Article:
Researchers have uncovered the partial remains of a young, headless woman in a tomb in Guangdong Province, south China. The scientists believe she has been “squatting” in the grave site for roughly 13,500 years.
Some archaeologists believe her unusual resting position may symbolize pregnancy, Chinese state news agency Xinhua reported. But researchers involved in the excavation aren’t sure how she lost her head.
Researchers think the woman’s burial position might indicate that people of the time performed funerary procedures and rites. Other prehistoric bodies have been found in a similar position in southeast Asia.
The woman’s unusual placement, researcher Liu Suoqiang explained, “points to the emergence of the concepts of life and death and of primitive religious beliefs.” Liu, who led the excavation, is a senior researcher with the Guangdong Institute of Cultural Heritage and Archaeology.
Researchers argue the presence of burial items, such as a bone pin discovered at the site, supports this concept. Liu added it isn’t clear whether the young woman was decapitated while alive, or if her head was removed after death but before burial.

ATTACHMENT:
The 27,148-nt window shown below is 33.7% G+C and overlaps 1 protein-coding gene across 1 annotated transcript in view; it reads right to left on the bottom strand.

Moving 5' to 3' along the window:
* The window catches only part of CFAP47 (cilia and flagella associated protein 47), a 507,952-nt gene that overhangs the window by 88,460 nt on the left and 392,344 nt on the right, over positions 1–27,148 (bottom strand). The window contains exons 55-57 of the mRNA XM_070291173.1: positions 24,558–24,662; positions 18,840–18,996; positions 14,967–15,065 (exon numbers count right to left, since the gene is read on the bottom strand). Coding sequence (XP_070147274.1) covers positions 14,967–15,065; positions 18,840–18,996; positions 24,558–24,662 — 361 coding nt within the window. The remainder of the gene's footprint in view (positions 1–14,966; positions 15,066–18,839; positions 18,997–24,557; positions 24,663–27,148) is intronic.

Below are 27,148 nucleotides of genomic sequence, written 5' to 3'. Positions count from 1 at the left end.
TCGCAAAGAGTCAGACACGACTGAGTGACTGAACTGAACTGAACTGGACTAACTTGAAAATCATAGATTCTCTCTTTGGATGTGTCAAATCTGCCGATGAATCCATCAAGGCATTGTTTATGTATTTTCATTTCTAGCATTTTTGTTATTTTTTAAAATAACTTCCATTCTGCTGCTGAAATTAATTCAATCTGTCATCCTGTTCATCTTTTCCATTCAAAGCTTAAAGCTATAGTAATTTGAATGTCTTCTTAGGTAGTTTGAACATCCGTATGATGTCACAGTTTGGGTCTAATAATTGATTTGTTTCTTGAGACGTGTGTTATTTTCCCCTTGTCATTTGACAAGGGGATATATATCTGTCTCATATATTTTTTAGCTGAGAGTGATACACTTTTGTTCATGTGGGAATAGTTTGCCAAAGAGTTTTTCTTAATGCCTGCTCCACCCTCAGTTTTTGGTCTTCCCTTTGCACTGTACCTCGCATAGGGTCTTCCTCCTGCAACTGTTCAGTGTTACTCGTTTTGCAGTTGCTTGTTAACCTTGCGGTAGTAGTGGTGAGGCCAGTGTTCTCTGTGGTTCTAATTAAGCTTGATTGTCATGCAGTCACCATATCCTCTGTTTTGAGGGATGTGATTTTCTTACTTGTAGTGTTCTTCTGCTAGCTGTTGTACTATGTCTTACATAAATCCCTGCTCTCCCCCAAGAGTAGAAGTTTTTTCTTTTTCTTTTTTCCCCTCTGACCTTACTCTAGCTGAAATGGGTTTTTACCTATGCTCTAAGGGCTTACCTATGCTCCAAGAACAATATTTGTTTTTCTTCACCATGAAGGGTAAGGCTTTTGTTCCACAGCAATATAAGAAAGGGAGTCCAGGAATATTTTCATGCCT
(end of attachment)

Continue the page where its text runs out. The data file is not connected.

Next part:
The tomb is located in China’s Qingtang ruins—an Upper Paleolithic cave site where archaeologists recently found pottery fragments that may date back some 17,000 years, according to Xinhua.
Scientists have also uncovered prehistoric fireplaces, stone tools and antlers, among other ancient finds, according to The Institute of Archaeology at the Chinese Academy of Social Sciences (CASS).
Researchers with the Guangdong Institute of Cultural Relics and Archaeology and the College of Archaeology and Museology at Peking University excavated the site from 2016 to 2018.
Although the “squatting woman” discovery was only reported by Xinhua in English this April, it made a list of the top Chinese archaeological finds of 2018, CASS reported back in March of this year.
In other Chinese archaeological news, researchers recently found a number of rock carvings in Inner Mongolia. Although some scientists think they could date back up to 4,000 years, other archaeologists remain unconvinced.
Meanwhile in Egypt, researchers recently announced they had found an ancient tomb filled with dozens of mummies—some of which contained the remains of children. The grave complex also contained a well-preserved statuette and a number of tools of the ancient Egyptian funerary trade.
Archaeologists excavating the ancient city of Pompeii in Italy recently discovered the remains of a fast-food stall. The snack bar features intricate, well-preserved paintings and numerous ancient storage vessels. Much of Pompeii and its neighbor Herculaneum was preserved for some 2,000 years after the eruption of Mount Vesuvius, a nearby volcano.